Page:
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trivial-string-templatetext

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This is a simple templating engine. It will be useful if you want to use user's input as the templates and dont want to give a user the full power of Lisp's format.

There is a function which replaces placeholders in the template:

POFTHEDAY> (trivial-string-template:substitute "$who likes $what"
                                               :who "Bob"
                                               :what "Common Lisp")
"Bob likes Common Lisp"

;; Also, you can use curly braces around the placeholder:

POFTHEDAY> (trivial-string-template:substitute "${who} likes ${what}"
                                               :who "Bob"
                                               :what "Common Lisp")
"Bob likes Common Lisp"

;; If some variable wasn't given, it will raise an error:

POFTHEDAY> (trivial-string-template:substitute "${who} likes ${what}"
                                               :who "Bob")
; Debugger entered on #<SIMPLE-ERROR "Missing variable ~A~A information." {100687A6C3}>

;; But there is a safe version of the function which just ignores:

POFTHEDAY> (trivial-string-template:safe-substitute "${who} likes ${what}"
                                                    :who "Bob")
"Bob likes $what"

Also, you can define a template object. It will be funcallable and can be used in two ways.

The first way - to create a template object and funcall it:

POFTHEDAY> (trivial-string-template:template "${who} likes ${what}")
#<TRIVIAL-STRING-TEMPLATE:TEMPLATE {10076CA14B}>

POFTHEDAY> (funcall *
                    :who "Bob"
                    :what "Common Lisp")
"Bob likes Common Lisp"

POFTHEDAY> (funcall **
                    :who "Mary"
                    :what "Common Lisp")
"Mary likes Common Lisp"

The second way is to define a function:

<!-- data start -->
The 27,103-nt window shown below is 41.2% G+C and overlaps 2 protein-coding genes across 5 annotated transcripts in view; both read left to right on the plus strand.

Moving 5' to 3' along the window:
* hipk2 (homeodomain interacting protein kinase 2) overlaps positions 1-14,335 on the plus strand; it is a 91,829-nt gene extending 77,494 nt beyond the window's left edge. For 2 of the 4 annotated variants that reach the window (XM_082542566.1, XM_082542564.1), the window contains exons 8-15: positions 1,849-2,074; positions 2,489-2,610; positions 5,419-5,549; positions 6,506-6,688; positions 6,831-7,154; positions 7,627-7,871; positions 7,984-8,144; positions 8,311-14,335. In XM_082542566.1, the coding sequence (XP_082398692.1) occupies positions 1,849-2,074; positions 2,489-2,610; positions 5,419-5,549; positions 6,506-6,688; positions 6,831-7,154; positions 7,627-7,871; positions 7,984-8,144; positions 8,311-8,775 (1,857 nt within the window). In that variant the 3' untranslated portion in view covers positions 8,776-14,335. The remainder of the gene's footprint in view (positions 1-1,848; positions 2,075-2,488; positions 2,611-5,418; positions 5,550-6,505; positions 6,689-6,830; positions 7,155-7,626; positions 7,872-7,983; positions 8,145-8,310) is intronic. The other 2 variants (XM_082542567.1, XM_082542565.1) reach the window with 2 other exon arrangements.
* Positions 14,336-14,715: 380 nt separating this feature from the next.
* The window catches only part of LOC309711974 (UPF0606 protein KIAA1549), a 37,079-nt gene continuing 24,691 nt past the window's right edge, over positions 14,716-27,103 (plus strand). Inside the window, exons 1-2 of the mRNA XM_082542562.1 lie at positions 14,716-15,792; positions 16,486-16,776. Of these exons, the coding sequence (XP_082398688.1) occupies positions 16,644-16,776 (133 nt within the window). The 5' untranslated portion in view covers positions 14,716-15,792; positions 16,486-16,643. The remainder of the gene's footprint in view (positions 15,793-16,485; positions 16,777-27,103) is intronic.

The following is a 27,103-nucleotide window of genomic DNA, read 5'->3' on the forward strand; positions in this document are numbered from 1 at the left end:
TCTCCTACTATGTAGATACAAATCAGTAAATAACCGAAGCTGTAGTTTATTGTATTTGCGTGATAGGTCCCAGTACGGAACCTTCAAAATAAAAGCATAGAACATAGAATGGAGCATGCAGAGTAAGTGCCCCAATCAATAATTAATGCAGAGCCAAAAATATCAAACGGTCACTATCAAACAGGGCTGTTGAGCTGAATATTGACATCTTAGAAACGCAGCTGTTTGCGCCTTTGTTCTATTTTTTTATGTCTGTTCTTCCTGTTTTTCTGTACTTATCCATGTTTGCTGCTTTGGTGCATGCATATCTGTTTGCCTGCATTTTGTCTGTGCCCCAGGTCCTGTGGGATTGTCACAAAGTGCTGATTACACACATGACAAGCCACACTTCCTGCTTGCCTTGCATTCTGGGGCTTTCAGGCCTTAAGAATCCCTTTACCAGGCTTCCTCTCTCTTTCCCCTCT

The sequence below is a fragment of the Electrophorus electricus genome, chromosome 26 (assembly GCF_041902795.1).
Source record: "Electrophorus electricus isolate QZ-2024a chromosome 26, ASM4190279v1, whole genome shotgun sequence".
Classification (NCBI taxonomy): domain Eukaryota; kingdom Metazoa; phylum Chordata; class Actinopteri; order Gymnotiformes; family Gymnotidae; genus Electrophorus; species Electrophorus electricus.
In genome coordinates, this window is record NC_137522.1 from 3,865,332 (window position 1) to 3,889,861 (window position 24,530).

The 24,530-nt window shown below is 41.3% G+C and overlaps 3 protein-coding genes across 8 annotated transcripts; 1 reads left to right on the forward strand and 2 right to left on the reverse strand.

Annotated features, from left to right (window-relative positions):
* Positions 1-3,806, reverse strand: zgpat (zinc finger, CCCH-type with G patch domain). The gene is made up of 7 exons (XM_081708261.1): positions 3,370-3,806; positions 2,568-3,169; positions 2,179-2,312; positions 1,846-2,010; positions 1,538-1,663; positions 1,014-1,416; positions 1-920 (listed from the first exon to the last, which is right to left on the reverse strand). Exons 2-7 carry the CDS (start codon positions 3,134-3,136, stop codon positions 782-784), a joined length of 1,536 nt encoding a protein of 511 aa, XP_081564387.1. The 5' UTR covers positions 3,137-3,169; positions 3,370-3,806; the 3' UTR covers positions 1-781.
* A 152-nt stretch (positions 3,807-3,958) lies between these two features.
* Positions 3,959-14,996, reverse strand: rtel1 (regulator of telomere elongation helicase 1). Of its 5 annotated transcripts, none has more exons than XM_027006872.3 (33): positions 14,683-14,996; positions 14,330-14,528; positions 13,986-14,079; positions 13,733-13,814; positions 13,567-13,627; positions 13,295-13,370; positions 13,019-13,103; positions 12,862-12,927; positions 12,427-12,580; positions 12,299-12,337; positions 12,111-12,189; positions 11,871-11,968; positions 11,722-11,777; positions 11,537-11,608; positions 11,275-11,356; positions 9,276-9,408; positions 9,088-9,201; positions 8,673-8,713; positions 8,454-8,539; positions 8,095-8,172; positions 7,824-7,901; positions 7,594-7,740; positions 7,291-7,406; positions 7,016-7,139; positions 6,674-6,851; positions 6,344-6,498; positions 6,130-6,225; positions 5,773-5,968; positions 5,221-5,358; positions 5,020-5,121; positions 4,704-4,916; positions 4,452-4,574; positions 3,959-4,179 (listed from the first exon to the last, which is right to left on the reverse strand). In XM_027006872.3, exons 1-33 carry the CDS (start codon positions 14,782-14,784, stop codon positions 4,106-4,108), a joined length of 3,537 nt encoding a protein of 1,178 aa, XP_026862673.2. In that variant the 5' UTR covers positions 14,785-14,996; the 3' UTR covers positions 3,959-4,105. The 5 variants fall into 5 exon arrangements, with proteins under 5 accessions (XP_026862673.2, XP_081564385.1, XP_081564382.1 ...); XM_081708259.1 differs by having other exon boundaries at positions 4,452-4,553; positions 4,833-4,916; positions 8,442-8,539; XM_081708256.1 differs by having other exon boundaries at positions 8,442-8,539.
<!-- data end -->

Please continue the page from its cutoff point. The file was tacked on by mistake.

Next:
POFTHEDAY> (trivial-string-template:define-template who-♥️-what ()
                                                    "${who} likes ${what}")
#<TRIVIAL-STRING-TEMPLATE:TEMPLATE {100635045B}>

POFTHEDAY> (describe 'who-♥️-what)

POFTHEDAY::WHO-♥️-WHAT
  [symbol]

WHO-♥️-WHAT names a compiled function:
  Lambda-list: (&KEY (WHO NIL WHO-SUPPLIED-P)
                (WHAT NIL WHAT-SUPPLIED-P))
  Derived type: (FUNCTION (&KEY (:WHO T) (:WHAT T))
                 (VALUES SIMPLE-STRING &OPTIONAL))
  Source form:
    (LAMBDA (&KEY (WHO NIL WHO-SUPPLIED-P) (WHAT NIL WHAT-SUPPLIED-P))
      (PROGN
       (UNLESS WHO-SUPPLIED-P
         (ERROR
          #1="The variable ~A~A is not supplied, which must be supplied in non-safe mode."
          #\$ "who"))
       (UNLESS WHAT-SUPPLIED-P (ERROR #1# #\$ "what"))
       (FORMAT NIL "~A likes ~A" WHO WHAT)))

POFTHEDAY> (who-♥️-what :who "Bob" :what "LISP")
"Bob likes LISP"

What is interesting is that the template object uses this meta class: closer-mop:funcallable-standard-class. It makes possible to create instances which can be called the same way as the functions.

Here is an example of how to make a class for which instances will be funcallable:

POFTHEDAY> (defclass foo ()
             ()
             (:metaclass closer-mop:funcallable-standard-class))
#<SB-MOP:FUNCALLABLE-STANDARD-CLASS POFTHEDAY::FOO>

POFTHEDAY> (defmethod initialize-instance :after ((this foo) &key)
             (closer-mop:set-funcallable-instance-function
              this
              (lambda ()
                (format t "Hello Lisp World!~%"))))
#<STANDARD-METHOD COMMON-LISP:INITIALIZE-INSTANCE :AFTER (FOO) {10020B09B3}>

POFTHEDAY> (make-instance 'foo)
#<FOO {10020B585B}>

POFTHEDAY> (funcall *)
Hello Lisp World!
NIL

Such objects can be used instead of closure in cases where you will need to redefine some of the instance slots after the object was created.

Ok, now it is time to say goodbye. See you tomorrow in the next #poftheday post!


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